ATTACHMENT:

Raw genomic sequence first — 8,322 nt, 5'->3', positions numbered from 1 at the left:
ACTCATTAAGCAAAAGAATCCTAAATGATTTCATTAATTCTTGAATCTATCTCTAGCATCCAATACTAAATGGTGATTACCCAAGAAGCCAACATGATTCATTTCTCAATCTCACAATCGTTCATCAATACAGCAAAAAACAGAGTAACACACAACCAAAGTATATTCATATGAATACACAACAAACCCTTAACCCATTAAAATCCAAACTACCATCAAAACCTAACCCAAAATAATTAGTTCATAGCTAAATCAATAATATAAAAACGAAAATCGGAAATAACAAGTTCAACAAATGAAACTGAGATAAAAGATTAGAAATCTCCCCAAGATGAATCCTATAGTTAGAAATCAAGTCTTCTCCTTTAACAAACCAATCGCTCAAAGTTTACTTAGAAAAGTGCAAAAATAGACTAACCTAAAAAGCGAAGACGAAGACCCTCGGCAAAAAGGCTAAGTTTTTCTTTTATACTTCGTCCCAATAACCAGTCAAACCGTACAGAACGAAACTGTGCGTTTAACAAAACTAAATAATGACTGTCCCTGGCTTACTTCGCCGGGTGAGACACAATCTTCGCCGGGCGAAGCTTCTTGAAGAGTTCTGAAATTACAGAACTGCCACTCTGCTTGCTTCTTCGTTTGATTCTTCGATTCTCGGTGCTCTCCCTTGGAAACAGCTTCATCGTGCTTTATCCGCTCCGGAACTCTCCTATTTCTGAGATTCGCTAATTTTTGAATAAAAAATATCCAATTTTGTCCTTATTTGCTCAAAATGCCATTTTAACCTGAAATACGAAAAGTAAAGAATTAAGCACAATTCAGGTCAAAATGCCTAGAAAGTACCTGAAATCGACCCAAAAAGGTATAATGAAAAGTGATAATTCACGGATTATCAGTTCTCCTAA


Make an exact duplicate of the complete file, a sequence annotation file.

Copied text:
Raw genomic sequence first — 8,322 nt, 5'->3', positions numbered from 1 at the left:
ACTCATTAAGCAAAAGAATCCTAAATGATTTCATTAATTCTTGAATCTATCTCTAGCATCCAATACTAAATGGTGATTACCCAAGAAGCCAACATGATTCATTTCTCAATCTCACAATCGTTCATCAATACAGCAAAAAACAGAGTAACACACAACCAAAGTATATTCATATGAATACACAACAAACCCTTAACCCATTAAAATCCAAACTACCATCAAAACCTAACCCAAAATAATTAGTTCATAGCTAAATCAATAATATAAAAACGAAAATCGGAAATAACAAGTTCAACAAATGAAACTGAGATAAAAGATTAGAAATCTCCCCAAGATGAATCCTATAGTTAGAAATCAAGTCTTCTCCTTTAACAAACCAATCGCTCAAAGTTTACTTAGAAAAGTGCAAAAATAGACTAACCTAAAAAGCGAAGACGAAGACCCTCGGCAAAAAGGCTAAGTTTTTCTTTTATACTTCGTCCCAATAACCAGTCAAACCGTACAGAACGAAACTGTGCGTTTAACAAAACTAAATAATGACTGTCCCTGGCTTACTTCGCCGGGTGAGACACAATCTTCGCCGGGCGAAGCTTCTTGAAGAGTTCTGAAATTACAGAACTGCCACTCTGCTTGCTTCTTCGTTTGATTCTTCGATTCTCGGTGCTCTCCCTTGGAAACAGCTTCATCGTGCTTTATCCGCTCCGGAACTCTCCTATTTCTGAGATTCGCTAATTTTTGAATAAAAAATATCCAATTTTGTCCTTATTTGCTCAAAATGCCATTTTAACCTGAAATACGAAAAGTAAAGAATTAAGCACAATTCAGGTCAAAATGCCTAGAAAGTACCTGAAATCGACCCAAAAAGGTATAATGAAAAGTGATAATTCACGGATTATCAGTTCTCCTAA